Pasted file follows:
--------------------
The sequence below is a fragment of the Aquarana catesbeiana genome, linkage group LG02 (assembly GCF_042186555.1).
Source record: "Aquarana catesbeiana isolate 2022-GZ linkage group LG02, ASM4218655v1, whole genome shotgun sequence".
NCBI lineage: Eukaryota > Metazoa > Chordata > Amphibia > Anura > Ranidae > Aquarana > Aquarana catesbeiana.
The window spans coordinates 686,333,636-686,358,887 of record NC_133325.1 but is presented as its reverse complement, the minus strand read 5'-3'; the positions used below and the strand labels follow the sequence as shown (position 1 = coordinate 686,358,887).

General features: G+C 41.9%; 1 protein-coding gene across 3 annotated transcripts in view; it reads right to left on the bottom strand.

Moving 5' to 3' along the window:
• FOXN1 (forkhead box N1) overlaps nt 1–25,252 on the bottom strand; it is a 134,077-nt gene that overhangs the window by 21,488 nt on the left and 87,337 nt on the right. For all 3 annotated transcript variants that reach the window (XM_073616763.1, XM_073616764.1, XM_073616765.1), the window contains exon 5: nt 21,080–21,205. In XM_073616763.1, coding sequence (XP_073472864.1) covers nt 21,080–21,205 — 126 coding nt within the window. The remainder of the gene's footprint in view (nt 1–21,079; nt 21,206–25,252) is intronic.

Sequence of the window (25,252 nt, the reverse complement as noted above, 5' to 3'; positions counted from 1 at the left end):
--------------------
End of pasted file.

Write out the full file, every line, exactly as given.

The sequence below is a fragment of the Aquarana catesbeiana genome, linkage group LG02 (assembly GCF_042186555.1).
Source record: "Aquarana catesbeiana isolate 2022-GZ linkage group LG02, ASM4218655v1, whole genome shotgun sequence".
NCBI lineage: Eukaryota > Metazoa > Chordata > Amphibia > Anura > Ranidae > Aquarana > Aquarana catesbeiana.
The window spans coordinates 686,333,636-686,358,887 of record NC_133325.1 but is presented as its reverse complement, the minus strand read 5'-3'; the positions used below and the strand labels follow the sequence as shown (position 1 = coordinate 686,358,887).

General features: G+C 41.9%; 1 protein-coding gene across 3 annotated transcripts in view; it reads right to left on the bottom strand.

Moving 5' to 3' along the window:
• FOXN1 (forkhead box N1) overlaps nt 1–25,252 on the bottom strand; it is a 134,077-nt gene that overhangs the window by 21,488 nt on the left and 87,337 nt on the right. For all 3 annotated transcript variants that reach the window (XM_073616763.1, XM_073616764.1, XM_073616765.1), the window contains exon 5: nt 21,080–21,205. In XM_073616763.1, coding sequence (XP_073472864.1) covers nt 21,080–21,205 — 126 coding nt within the window. The remainder of the gene's footprint in view (nt 1–21,079; nt 21,206–25,252) is intronic.

Sequence of the window (25,252 nt, the reverse complement as noted above, 5' to 3'; positions counted from 1 at the left end):